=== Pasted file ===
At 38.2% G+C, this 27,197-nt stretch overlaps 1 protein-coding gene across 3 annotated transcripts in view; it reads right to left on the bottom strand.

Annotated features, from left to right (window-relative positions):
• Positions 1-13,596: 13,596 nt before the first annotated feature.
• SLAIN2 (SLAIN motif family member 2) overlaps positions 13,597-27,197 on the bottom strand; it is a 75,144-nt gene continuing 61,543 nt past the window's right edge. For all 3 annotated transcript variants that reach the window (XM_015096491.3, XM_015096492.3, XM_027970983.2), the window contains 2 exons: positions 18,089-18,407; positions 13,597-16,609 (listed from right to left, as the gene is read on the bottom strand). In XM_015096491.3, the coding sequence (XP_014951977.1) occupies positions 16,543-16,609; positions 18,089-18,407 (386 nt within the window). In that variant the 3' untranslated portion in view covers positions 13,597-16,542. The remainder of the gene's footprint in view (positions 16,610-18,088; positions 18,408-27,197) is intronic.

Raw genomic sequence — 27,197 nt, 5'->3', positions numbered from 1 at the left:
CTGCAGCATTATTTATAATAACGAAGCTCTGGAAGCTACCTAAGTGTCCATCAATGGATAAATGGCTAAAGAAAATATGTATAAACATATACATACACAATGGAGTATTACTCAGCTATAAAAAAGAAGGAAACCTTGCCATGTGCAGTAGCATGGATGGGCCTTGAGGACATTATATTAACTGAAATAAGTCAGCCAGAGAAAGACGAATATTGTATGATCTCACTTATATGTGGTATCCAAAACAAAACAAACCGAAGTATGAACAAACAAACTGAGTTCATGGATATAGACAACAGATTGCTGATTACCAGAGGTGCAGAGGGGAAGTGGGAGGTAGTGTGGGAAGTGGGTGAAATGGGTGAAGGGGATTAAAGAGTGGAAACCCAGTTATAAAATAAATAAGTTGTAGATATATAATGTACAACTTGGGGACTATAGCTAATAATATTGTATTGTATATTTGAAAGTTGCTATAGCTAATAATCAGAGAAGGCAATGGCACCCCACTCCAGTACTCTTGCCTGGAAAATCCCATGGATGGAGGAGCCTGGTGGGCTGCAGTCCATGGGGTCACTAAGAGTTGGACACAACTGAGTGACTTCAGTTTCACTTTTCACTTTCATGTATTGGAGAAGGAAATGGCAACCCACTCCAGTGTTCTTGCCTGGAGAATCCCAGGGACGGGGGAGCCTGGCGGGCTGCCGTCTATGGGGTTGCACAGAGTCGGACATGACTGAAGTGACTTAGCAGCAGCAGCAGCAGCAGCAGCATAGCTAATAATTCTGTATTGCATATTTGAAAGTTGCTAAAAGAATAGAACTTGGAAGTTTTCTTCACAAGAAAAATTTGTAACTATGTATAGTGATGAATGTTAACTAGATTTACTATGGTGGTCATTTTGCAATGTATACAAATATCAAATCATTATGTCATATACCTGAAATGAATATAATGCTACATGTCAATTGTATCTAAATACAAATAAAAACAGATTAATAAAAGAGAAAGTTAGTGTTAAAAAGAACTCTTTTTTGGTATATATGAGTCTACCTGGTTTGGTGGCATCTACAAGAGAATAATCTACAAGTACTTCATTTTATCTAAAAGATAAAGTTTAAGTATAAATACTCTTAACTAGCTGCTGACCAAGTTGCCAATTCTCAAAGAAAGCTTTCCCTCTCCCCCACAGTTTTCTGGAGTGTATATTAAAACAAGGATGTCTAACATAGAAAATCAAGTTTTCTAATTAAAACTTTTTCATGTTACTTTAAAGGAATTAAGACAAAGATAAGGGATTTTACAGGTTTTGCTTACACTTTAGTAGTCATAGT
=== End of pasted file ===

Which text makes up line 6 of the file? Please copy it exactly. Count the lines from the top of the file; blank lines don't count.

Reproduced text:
CTGCAGCATTATTTATAATAACGAAGCTCTGGAAGCTACCTAAGTGTCCATCAATGGATAAATGGCTAAAGAAAATATGTATAAACATATACATACACAATGGAGTATTACTCAGCTATAAAAAAGAAGGAAACCTTGCCATGTGCAGTAGCATGGATGGGCCTTGAGGACATTATATTAACTGAAATAAGTCAGCCAGAGAAAGACGAATATTGTATGATCTCACTTATATGTGGTATCCAAAACAAAACAAACCGAAGTATGAACAAACAAACTGAGTTCATGGATATAGACAACAGATTGCTGATTACCAGAGGTGCAGAGGGGAAGTGGGAGGTAGTGTGGGAAGTGGGTGAAATGGGTGAAGGGGATTAAAGAGTGGAAACCCAGTTATAAAATAAATAAGTTGTAGATATATAATGTACAACTTGGGGACTATAGCTAATAATATTGTATTGTATATTTGAAAGTTGCTATAGCTAATAATCAGAGAAGGCAATGGCACCCCACTCCAGTACTCTTGCCTGGAAAATCCCATGGATGGAGGAGCCTGGTGGGCTGCAGTCCATGGGGTCACTAAGAGTTGGACACAACTGAGTGACTTCAGTTTCACTTTTCACTTTCATGTATTGGAGAAGGAAATGGCAACCCACTCCAGTGTTCTTGCCTGGAGAATCCCAGGGACGGGGGAGCCTGGCGGGCTGCCGTCTATGGGGTTGCACAGAGTCGGACATGACTGAAGTGACTTAGCAGCAGCAGCAGCAGCAGCAGCATAGCTAATAATTCTGTATTGCATATTTGAAAGTTGCTAAAAGAATAGAACTTGGAAGTTTTCTTCACAAGAAAAATTTGTAACTATGTATAGTGATGAATGTTAACTAGATTTACTATGGTGGTCATTTTGCAATGTATACAAATATCAAATCATTATGTCATATACCTGAAATGAATATAATGCTACATGTCAATTGTATCTAAATACAAATAAAAACAGATTAATAAAAGAGAAAGTTAGTGTTAAAAAGAACTCTTTTTTGGTATATATGAGTCTACCTGGTTTGGTGGCATCTACAAGAGAATAATCTACAAGTACTTCATTTTATCTAAAAGATAAAGTTTAAGTATAAATACTCTTAACTAGCTGCTGACCAAGTTGCCAATTCTCAAAGAAAGCTTTCCCTCTCCCCCACAGTTTTCTGGAGTGTATATTAAAACAAGGATGTCTAACATAGAAAATCAAGTTTTCTAATTAAAACTTTTTCATGTTACTTTAAAGGAATTAAGACAAAGATAAGGGATTTTACAGGTTTTGCTTACACTTTAGTAGTCATAGT